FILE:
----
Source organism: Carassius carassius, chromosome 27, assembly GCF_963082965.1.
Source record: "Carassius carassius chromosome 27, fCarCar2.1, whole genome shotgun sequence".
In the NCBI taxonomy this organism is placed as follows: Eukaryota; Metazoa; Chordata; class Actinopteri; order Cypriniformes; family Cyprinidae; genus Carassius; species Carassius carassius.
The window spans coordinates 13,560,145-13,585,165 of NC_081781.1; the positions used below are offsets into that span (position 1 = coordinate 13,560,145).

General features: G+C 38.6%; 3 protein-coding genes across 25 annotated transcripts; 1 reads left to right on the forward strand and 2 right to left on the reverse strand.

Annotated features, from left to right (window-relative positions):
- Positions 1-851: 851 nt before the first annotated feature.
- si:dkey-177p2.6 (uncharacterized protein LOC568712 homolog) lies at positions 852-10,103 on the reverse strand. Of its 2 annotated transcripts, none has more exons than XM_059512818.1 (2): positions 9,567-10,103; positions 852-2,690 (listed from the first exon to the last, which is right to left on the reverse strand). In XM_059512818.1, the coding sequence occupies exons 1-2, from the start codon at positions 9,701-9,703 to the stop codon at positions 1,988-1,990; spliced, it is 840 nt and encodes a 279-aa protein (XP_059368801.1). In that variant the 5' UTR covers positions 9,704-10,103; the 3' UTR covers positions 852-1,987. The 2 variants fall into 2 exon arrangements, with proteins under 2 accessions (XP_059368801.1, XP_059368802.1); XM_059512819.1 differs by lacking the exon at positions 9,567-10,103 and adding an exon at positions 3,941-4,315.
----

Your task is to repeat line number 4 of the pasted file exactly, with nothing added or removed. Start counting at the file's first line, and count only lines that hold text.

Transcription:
The window spans coordinates 13,560,145-13,585,165 of NC_081781.1; the positions used below are offsets into that span (position 1 = coordinate 13,560,145).